Another thing, again, if now the LPA-R is really acting as an 'agent' to the LL they could still be held liable for the deposit (protecting and returning it) and accordingly I could direct my claim for protecting/returning the depsit and the 3 times deposit on the basis that they are just an 'agent' of the LL.

                    All according to 212 (9) (a):

                    (9) In this Chapter—

                    (a) references to a landlord or landlords in relation to any shorthold tenancy or tenancies include references to a person or persons acting on his or their behalf in relation to the tenancy or tenancies, and

                    http://www.opsi.gov.uk/ACTS/acts2004...pt6-ch4-l1g212
                    Yes, you can also claim against the LL's agent.

                    Comment


                      #40
                      in similar situation

                      What happened at the end in your case? I am in a similar escenario and i am doing a bit of research on the matter.

                      Did you pursue the receivers for the 3x deposit claim? what has happened since?

                      Any light you could shed on this will be greatly appreciated.

                      Comment

                      Latest Activity

                      Collapse

                      • Reply to Whatever happened to the tidal wave of evictions?
                        by theartfullodger
                        Many many tenants leave when served s21 , more when court papers served etc etc. Any tidal wave/tsunami may become visible later than now, if at all.
                        21-05-2022, 12:04 PM
                      • Whatever happened to the tidal wave of evictions?
                        by jpkeates
                        The latest government figures for possession claims have been published, which cover January through March 2022.
                        That's post Covid restrictions and would probably include most of the last of the Covid backlog.

                        And there's no sign of the massive wave of evictions and resulting mass...
                        19-05-2022, 10:46 AM
                      • Reply to Ending contracts
                        by theartfullodger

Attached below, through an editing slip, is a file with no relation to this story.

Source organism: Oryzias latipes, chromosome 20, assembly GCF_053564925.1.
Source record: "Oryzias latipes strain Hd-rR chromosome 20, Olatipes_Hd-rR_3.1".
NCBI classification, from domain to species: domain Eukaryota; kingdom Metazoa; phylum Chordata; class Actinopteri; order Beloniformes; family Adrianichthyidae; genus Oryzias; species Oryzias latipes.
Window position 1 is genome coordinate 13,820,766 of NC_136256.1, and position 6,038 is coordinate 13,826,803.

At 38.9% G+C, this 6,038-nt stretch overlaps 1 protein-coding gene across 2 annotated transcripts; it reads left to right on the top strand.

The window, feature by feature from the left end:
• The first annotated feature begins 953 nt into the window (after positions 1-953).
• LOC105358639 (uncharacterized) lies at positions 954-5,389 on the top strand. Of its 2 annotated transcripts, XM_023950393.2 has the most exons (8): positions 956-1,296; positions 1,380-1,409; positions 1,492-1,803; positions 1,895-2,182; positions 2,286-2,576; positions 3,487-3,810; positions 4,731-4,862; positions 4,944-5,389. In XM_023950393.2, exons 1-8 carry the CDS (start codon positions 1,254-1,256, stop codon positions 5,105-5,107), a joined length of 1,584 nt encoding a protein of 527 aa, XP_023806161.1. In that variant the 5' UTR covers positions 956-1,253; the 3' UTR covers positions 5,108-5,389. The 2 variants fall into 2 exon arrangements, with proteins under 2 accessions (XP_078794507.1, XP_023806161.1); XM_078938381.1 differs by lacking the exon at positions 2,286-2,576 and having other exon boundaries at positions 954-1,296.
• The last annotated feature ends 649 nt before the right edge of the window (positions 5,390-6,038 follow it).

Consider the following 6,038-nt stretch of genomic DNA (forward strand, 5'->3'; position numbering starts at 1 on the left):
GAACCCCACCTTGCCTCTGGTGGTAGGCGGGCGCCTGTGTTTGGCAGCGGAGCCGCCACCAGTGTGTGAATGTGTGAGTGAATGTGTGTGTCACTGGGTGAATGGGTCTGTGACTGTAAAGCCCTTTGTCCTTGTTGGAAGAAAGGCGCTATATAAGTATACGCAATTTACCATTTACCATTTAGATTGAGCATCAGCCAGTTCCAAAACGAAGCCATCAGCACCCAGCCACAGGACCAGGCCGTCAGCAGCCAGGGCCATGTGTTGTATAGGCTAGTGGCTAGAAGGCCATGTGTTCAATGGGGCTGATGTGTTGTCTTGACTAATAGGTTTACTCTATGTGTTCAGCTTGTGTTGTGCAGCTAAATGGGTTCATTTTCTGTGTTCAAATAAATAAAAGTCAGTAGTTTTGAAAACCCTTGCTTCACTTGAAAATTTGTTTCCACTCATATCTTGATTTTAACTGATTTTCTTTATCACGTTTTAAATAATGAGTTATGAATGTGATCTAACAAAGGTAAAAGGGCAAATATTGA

Depends on what the agreement you have between you and agent or the terms and conditions they sent you when you started the relationship. Sadly can't read it from here.

                        See what it says, if you can't find anything ask agent to provide copy of such terms you agreed to.....and how/where...
                        21-05-2022, 12:02 PM
                      • Ending contracts
                        by Pineapple288
                        2 questions. I rent my BTL property through a letting agent. The current tenant has handed notice in. Am I right in saying I can now leave this letting agent?

                        Second question, the.reason I'm leaving the agent is because a very good friend of mine would like to rent he property. If she wants...
                        21-05-2022, 11:59 AM
                      • Reply to Noise from rented property
                        by zcacogp
                        Thanks for the help everyone. We've made (indirect) contact with the landlord who has been helpful, which is great. The council will be the next port of call if things don't sort themselves out.

                        Interestingly, the local university (Alma Mater of the students in question) seems to take...
                        21-05-2022, 10:50 AM
                      • Noise from rented property
                        by zcacogp
                        Hi,

                        I have a question to which I suspect I know the answer, but I'll ask it anyway.

                        We live in a house whose garden backs onto other gardens. One of those houses is let to a group of students.

                        The students are given to making noise in their garden, particularly...
                        18-05-2022, 11:36 AM
                      • Reply to Checks foe a Newbie
                        by boletus
                        List here (I've not checked if it's accurate or up to date e.g EICR);

                        https://forums.moneysavingexpert.com...the-first-time
                        21-05-2022, 10:49 AM
                      • Checks foe a Newbie
                        by AVJ113
                        Hello good people. I am currently in the process of buying my first BTL house. There is already a tenant, so I don't need to find one.

                        Can any anyone point me to a check list of 'must do legally', and also 'highly advised', please? I 've done my research but there's nothing like hearing...
                        20-05-2022, 16:33 PM
                      • Reply to Checks foe a Newbie
                        by AVJ113
                        Is there no one here who is prepared to present a list of a landlord's obligations (and highly advisable actions) upon a new tenancy, based on there own experience?

                        As I said I am already buying a house and there is a tenant in situ....
                        21-05-2022, 10:44 AM
                      • Reply to Checks foe a Newbie
                        by Another Fine Mess
                        Fortunately in the Uk (Scotland may be different) any house purchase is "Subject to Contract" which means that at any time you can change your mind. so if you have second thoughts you can back out.
                        I would also say that even if you have signed a contract, and before completion, you...
                        21-05-2022, 10:24 AM
                      Working...
                      X